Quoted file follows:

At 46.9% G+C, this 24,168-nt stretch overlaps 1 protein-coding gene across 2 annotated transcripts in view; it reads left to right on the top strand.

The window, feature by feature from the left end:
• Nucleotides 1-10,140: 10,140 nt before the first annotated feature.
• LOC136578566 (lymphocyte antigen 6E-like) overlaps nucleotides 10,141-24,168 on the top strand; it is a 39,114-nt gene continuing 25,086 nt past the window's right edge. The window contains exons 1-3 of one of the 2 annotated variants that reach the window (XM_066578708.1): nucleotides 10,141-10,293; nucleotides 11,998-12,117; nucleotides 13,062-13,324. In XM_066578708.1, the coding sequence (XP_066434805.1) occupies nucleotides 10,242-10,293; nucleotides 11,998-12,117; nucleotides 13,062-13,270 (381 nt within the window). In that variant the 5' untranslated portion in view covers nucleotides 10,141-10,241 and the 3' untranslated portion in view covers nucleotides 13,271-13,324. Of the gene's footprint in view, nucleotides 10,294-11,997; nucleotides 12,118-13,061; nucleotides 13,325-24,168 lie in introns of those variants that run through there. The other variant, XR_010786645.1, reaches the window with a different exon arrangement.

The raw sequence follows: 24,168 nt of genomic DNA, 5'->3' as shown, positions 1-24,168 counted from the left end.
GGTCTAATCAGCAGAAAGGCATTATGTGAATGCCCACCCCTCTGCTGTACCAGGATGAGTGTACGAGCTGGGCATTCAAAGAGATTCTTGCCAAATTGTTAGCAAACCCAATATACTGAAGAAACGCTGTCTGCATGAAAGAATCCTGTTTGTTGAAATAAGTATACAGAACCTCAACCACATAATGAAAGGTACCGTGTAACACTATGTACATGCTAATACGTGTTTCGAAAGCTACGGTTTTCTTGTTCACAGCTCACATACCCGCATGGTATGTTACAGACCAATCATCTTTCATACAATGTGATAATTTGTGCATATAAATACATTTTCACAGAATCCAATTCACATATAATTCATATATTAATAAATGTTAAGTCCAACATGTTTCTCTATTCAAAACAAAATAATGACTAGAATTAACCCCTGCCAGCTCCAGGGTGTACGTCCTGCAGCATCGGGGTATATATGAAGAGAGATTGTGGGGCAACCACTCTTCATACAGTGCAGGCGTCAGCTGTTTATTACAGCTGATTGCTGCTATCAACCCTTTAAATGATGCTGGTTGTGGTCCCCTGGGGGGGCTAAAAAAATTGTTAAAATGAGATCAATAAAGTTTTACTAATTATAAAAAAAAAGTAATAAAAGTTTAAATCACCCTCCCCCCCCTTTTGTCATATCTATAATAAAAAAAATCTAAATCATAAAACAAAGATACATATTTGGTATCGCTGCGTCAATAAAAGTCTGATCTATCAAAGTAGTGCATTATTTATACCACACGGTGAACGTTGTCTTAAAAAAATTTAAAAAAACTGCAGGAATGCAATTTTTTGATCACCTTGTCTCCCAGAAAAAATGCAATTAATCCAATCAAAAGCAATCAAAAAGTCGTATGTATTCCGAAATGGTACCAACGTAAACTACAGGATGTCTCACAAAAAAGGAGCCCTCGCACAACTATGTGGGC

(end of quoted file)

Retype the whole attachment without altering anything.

At 46.9% G+C, this 24,168-nt stretch overlaps 1 protein-coding gene across 2 annotated transcripts in view; it reads left to right on the top strand.

The window, feature by feature from the left end:
• Nucleotides 1-10,140: 10,140 nt before the first annotated feature.
• LOC136578566 (lymphocyte antigen 6E-like) overlaps nucleotides 10,141-24,168 on the top strand; it is a 39,114-nt gene continuing 25,086 nt past the window's right edge. The window contains exons 1-3 of one of the 2 annotated variants that reach the window (XM_066578708.1): nucleotides 10,141-10,293; nucleotides 11,998-12,117; nucleotides 13,062-13,324. In XM_066578708.1, the coding sequence (XP_066434805.1) occupies nucleotides 10,242-10,293; nucleotides 11,998-12,117; nucleotides 13,062-13,270 (381 nt within the window). In that variant the 5' untranslated portion in view covers nucleotides 10,141-10,241 and the 3' untranslated portion in view covers nucleotides 13,271-13,324. Of the gene's footprint in view, nucleotides 10,294-11,997; nucleotides 12,118-13,061; nucleotides 13,325-24,168 lie in introns of those variants that run through there. The other variant, XR_010786645.1, reaches the window with a different exon arrangement.

The raw sequence follows: 24,168 nt of genomic DNA, 5'->3' as shown, positions 1-24,168 counted from the left end.
GGTCTAATCAGCAGAAAGGCATTATGTGAATGCCCACCCCTCTGCTGTACCAGGATGAGTGTACGAGCTGGGCATTCAAAGAGATTCTTGCCAAATTGTTAGCAAACCCAATATACTGAAGAAACGCTGTCTGCATGAAAGAATCCTGTTTGTTGAAATAAGTATACAGAACCTCAACCACATAATGAAAGGTACCGTGTAACACTATGTACATGCTAATACGTGTTTCGAAAGCTACGGTTTTCTTGTTCACAGCTCACATACCCGCATGGTATGTTACAGACCAATCATCTTTCATACAATGTGATAATTTGTGCATATAAATACATTTTCACAGAATCCAATTCACATATAATTCATATATTAATAAATGTTAAGTCCAACATGTTTCTCTATTCAAAACAAAATAATGACTAGAATTAACCCCTGCCAGCTCCAGGGTGTACGTCCTGCAGCATCGGGGTATATATGAAGAGAGATTGTGGGGCAACCACTCTTCATACAGTGCAGGCGTCAGCTGTTTATTACAGCTGATTGCTGCTATCAACCCTTTAAATGATGCTGGTTGTGGTCCCCTGGGGGGGCTAAAAAAATTGTTAAAATGAGATCAATAAAGTTTTACTAATTATAAAAAAAAAGTAATAAAAGTTTAAATCACCCTCCCCCCCCTTTTGTCATATCTATAATAAAAAAAATCTAAATCATAAAACAAAGATACATATTTGGTATCGCTGCGTCAATAAAAGTCTGATCTATCAAAGTAGTGCATTATTTATACCACACGGTGAACGTTGTCTTAAAAAAATTTAAAAAAACTGCAGGAATGCAATTTTTTGATCACCTTGTCTCCCAGAAAAAATGCAATTAATCCAATCAAAAGCAATCAAAAAGTCGTATGTATTCCGAAATGGTACCAACGTAAACTACAGGATGTCTCACAAAAAAGGAGCCCTCGCACAACTATGTGGGC